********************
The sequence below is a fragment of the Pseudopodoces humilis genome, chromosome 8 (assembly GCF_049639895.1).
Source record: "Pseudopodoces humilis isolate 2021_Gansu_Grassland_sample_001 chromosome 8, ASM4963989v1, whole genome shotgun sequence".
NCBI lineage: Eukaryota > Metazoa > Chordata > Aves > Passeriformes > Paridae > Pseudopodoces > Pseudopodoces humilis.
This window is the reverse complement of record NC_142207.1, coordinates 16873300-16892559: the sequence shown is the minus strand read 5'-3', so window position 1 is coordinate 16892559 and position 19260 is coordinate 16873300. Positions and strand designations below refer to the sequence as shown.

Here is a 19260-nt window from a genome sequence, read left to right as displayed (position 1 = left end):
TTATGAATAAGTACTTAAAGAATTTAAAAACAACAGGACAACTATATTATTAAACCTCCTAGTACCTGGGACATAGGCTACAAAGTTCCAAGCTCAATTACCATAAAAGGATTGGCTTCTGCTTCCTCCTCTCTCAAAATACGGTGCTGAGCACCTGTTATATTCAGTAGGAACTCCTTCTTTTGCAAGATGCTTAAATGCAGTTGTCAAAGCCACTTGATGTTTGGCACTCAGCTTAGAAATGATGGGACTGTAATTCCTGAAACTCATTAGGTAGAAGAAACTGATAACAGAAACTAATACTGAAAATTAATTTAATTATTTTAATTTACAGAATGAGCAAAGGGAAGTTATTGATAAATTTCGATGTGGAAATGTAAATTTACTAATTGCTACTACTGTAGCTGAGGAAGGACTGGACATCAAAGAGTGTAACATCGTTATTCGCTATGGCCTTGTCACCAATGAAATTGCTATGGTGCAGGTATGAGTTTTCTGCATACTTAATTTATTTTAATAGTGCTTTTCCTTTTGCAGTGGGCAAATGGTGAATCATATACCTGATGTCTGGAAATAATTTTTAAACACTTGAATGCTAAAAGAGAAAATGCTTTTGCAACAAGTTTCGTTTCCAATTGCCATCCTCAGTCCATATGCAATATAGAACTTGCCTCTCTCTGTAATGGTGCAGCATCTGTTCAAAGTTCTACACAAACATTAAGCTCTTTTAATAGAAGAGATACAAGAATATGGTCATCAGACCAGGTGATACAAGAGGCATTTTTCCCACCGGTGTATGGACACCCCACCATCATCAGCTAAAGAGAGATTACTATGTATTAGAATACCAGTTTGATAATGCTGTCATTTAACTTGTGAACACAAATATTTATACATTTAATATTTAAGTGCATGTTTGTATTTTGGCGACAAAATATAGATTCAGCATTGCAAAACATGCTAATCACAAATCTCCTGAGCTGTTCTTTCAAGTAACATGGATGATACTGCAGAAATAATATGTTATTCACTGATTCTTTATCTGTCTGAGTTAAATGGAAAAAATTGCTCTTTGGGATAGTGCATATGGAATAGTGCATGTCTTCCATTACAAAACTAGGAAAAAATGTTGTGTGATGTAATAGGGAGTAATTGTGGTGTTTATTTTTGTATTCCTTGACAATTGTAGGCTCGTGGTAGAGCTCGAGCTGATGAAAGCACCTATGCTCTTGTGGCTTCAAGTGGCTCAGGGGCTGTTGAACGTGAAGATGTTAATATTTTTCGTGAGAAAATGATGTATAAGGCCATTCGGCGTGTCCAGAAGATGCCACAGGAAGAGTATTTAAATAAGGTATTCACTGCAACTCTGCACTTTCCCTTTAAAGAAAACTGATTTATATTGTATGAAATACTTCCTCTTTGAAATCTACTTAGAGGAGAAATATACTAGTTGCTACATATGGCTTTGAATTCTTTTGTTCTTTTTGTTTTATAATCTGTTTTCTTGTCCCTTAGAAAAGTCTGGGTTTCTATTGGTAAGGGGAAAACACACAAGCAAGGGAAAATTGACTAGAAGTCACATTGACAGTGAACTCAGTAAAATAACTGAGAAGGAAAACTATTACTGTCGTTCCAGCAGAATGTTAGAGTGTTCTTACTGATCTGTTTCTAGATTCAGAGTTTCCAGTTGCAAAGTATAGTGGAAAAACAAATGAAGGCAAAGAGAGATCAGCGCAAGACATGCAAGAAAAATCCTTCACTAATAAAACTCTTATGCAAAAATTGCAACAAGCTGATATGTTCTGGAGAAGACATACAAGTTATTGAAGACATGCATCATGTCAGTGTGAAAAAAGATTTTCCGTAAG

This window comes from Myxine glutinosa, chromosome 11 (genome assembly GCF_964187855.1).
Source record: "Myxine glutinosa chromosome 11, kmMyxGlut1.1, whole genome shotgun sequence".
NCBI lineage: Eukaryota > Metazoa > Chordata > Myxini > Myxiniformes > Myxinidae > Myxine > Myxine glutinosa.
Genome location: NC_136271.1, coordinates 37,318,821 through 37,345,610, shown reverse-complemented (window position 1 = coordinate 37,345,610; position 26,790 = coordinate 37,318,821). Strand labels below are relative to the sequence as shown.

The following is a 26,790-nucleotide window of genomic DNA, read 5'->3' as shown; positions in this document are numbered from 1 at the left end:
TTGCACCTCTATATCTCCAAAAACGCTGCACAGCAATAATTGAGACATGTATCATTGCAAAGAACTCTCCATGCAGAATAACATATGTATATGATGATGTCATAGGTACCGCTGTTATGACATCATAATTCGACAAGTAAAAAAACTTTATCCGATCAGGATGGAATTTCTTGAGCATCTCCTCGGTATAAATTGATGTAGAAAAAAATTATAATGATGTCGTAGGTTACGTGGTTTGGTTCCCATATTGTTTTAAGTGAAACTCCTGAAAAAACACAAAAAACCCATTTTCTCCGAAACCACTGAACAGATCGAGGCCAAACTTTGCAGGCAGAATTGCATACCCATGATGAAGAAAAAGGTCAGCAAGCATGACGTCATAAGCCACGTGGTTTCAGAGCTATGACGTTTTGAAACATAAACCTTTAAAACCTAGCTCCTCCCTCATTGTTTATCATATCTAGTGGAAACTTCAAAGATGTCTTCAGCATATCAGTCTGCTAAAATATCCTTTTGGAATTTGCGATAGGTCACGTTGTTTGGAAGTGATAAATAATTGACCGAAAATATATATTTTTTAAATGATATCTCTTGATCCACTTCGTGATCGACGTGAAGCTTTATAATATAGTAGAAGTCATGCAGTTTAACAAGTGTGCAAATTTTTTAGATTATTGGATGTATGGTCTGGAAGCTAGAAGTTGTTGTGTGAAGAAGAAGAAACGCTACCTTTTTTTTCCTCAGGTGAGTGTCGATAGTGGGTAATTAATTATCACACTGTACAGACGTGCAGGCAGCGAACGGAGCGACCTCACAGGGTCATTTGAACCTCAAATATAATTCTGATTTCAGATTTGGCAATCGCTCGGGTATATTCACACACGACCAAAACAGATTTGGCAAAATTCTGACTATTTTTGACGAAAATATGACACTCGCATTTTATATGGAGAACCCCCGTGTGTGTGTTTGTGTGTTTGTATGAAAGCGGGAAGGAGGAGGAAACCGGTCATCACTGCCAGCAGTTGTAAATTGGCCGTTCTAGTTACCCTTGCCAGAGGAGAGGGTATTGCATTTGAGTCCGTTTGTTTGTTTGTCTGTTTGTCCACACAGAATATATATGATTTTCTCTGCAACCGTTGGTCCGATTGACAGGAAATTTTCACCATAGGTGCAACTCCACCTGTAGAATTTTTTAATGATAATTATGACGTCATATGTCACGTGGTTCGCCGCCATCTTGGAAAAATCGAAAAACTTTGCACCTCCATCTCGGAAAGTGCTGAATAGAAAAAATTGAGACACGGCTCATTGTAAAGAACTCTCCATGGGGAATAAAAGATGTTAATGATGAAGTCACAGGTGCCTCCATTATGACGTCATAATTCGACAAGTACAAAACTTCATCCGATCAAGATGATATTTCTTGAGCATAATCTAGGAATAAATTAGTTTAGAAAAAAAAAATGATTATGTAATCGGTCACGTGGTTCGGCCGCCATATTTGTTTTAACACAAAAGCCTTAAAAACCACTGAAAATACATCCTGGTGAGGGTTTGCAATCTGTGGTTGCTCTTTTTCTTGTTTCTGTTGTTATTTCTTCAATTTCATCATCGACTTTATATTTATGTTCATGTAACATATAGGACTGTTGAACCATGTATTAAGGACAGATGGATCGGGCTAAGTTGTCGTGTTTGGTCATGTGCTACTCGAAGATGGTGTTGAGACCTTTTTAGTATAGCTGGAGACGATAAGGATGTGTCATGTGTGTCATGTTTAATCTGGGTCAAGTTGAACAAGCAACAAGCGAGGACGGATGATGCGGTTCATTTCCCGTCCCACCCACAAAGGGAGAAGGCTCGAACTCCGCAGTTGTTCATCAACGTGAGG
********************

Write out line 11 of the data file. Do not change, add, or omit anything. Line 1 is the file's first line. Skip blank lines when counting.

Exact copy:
The following is a 26,790-nucleotide window of genomic DNA, read 5'->3' as shown; positions in this document are numbered from 1 at the left end: